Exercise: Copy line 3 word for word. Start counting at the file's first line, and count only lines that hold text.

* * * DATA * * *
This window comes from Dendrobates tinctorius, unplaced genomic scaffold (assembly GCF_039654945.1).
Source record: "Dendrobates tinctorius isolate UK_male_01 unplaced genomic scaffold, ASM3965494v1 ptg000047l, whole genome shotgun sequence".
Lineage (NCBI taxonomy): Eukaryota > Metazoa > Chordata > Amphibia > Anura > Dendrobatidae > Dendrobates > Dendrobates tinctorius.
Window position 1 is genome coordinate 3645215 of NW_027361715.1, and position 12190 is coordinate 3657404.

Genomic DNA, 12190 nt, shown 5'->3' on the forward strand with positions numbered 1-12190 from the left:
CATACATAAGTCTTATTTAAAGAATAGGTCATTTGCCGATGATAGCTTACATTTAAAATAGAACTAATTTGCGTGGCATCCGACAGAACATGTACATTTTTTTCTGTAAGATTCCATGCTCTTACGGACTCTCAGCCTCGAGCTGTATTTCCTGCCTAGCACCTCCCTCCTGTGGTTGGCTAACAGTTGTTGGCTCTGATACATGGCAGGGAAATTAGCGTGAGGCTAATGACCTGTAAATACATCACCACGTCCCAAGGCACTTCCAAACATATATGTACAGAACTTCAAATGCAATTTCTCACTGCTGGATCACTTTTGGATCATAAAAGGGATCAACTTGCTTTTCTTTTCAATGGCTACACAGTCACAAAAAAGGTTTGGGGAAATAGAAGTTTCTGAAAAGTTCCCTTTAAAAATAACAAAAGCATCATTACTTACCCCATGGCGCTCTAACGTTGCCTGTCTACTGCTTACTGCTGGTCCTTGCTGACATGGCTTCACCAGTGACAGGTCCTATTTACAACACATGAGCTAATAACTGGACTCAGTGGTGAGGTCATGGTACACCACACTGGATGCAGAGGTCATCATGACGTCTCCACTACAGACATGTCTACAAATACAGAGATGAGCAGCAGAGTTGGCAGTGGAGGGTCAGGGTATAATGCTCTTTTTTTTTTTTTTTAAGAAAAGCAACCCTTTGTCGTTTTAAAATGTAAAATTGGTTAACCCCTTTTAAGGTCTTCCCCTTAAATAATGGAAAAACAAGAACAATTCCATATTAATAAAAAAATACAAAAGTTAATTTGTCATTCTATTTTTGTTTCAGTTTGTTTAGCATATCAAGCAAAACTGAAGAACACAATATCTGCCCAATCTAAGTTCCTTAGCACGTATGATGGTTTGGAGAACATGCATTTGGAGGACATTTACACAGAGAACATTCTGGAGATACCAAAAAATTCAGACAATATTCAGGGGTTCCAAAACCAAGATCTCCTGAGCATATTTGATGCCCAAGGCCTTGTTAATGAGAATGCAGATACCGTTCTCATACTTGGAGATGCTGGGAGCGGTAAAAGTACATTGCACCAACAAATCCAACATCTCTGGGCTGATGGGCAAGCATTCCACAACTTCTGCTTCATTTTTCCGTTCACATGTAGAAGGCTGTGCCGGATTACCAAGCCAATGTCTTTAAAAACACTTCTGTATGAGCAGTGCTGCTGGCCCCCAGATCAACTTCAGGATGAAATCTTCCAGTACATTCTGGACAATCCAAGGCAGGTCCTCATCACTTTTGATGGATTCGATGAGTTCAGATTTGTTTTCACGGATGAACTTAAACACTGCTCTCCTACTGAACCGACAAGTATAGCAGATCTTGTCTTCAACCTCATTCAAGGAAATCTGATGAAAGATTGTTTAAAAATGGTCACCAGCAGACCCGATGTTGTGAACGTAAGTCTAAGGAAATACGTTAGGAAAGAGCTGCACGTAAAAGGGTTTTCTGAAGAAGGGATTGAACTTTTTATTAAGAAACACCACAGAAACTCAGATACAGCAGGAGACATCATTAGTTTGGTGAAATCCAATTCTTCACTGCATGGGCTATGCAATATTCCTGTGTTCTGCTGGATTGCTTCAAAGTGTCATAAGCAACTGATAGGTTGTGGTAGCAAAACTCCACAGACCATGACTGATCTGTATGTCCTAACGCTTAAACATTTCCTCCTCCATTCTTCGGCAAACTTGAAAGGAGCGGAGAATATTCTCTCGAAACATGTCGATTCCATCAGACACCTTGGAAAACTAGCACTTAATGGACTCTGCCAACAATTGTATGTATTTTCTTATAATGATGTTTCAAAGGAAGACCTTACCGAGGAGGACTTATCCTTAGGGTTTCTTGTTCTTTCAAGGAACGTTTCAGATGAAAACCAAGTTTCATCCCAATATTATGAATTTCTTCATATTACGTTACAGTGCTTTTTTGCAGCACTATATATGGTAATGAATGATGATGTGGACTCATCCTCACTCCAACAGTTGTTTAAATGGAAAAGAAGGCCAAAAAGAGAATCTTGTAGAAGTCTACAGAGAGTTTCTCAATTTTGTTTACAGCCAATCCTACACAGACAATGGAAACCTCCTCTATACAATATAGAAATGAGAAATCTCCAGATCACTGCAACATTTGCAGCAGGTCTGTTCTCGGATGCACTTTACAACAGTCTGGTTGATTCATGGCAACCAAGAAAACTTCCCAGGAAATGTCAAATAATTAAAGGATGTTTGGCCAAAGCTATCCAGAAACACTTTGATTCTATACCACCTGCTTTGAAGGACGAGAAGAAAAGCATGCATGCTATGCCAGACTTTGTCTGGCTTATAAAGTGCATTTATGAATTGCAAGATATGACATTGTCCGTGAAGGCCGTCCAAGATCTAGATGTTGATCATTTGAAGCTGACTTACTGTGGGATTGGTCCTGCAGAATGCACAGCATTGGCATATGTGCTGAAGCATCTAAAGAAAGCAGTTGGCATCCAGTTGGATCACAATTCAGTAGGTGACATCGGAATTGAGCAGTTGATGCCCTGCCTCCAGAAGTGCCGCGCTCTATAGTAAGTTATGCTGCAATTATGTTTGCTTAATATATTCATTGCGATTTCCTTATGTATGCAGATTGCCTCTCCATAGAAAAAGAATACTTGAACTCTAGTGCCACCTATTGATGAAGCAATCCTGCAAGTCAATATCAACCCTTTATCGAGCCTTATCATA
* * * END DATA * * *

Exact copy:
Lineage (NCBI taxonomy): Eukaryota > Metazoa > Chordata > Amphibia > Anura > Dendrobatidae > Dendrobates > Dendrobates tinctorius.